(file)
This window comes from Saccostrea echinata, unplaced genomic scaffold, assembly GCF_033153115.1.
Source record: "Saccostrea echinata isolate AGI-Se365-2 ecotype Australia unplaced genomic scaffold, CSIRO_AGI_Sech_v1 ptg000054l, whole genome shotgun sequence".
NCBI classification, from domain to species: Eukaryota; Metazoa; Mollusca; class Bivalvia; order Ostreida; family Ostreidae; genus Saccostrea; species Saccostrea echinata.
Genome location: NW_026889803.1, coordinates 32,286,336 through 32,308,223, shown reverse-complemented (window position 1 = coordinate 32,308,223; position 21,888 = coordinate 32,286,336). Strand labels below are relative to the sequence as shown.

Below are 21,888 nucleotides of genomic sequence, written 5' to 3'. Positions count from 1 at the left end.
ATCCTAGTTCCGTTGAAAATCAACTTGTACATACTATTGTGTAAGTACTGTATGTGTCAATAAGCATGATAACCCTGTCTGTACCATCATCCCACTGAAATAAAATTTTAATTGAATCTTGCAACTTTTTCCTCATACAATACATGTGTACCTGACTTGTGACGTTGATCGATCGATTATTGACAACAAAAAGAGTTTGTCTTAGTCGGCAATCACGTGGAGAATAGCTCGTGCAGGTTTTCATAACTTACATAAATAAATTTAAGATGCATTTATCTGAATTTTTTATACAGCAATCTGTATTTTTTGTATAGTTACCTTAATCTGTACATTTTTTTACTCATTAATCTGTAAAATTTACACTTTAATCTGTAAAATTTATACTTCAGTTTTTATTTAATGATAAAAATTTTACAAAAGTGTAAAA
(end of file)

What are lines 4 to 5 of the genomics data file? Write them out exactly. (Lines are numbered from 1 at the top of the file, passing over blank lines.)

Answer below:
Genome location: NW_026889803.1, coordinates 32,286,336 through 32,308,223, shown reverse-complemented (window position 1 = coordinate 32,308,223; position 21,888 = coordinate 32,286,336). Strand labels below are relative to the sequence as shown.

Below are 21,888 nucleotides of genomic sequence, written 5' to 3'. Positions count from 1 at the left end.